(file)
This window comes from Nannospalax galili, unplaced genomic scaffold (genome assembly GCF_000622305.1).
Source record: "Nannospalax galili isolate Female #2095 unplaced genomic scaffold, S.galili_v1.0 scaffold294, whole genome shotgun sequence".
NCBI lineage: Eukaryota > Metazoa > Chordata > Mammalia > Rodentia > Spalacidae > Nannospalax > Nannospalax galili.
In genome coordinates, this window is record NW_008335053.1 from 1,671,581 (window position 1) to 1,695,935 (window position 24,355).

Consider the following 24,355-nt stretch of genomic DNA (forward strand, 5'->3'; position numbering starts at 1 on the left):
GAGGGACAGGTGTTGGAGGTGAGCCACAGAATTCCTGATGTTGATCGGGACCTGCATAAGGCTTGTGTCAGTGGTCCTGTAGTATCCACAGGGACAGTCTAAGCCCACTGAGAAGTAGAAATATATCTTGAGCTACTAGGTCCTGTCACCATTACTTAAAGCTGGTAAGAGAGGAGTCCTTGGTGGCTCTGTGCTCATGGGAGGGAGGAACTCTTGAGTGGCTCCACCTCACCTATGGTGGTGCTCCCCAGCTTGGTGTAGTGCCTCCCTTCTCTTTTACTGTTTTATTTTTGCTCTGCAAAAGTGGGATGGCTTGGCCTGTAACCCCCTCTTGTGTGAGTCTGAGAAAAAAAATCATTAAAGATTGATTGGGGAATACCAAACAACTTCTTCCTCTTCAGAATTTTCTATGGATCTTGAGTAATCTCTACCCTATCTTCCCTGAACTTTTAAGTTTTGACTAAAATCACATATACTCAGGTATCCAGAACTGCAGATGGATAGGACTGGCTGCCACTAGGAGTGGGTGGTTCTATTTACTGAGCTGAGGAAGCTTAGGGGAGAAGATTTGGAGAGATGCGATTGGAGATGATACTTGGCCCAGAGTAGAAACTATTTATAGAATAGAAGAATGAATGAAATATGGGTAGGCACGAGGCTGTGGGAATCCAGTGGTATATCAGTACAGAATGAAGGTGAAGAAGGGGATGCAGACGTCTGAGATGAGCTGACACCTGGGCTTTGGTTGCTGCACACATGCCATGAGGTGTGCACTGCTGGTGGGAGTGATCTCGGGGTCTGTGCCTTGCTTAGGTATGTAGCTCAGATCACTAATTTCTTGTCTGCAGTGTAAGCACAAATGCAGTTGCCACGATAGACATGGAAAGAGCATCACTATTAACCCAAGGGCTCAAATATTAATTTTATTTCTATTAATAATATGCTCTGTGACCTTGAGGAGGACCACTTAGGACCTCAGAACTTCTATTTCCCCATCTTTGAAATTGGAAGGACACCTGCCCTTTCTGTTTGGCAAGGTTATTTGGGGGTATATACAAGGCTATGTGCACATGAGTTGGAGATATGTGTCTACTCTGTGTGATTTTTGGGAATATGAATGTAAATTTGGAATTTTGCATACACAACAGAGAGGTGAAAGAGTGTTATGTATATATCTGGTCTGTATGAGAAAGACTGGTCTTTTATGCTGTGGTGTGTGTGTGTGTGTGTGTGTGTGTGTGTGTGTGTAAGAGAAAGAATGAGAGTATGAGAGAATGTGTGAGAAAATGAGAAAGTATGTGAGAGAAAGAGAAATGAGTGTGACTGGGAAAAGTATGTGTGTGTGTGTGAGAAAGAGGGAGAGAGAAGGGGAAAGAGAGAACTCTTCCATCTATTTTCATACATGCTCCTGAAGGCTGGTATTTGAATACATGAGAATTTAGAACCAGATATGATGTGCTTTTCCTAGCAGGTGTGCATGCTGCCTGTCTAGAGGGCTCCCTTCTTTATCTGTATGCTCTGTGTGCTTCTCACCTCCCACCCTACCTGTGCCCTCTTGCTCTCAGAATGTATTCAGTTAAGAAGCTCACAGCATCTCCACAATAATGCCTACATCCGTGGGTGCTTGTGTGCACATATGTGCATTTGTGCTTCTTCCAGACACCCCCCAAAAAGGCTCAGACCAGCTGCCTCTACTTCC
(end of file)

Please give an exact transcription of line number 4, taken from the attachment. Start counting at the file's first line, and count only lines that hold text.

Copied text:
In genome coordinates, this window is record NW_008335053.1 from 1,671,581 (window position 1) to 1,695,935 (window position 24,355).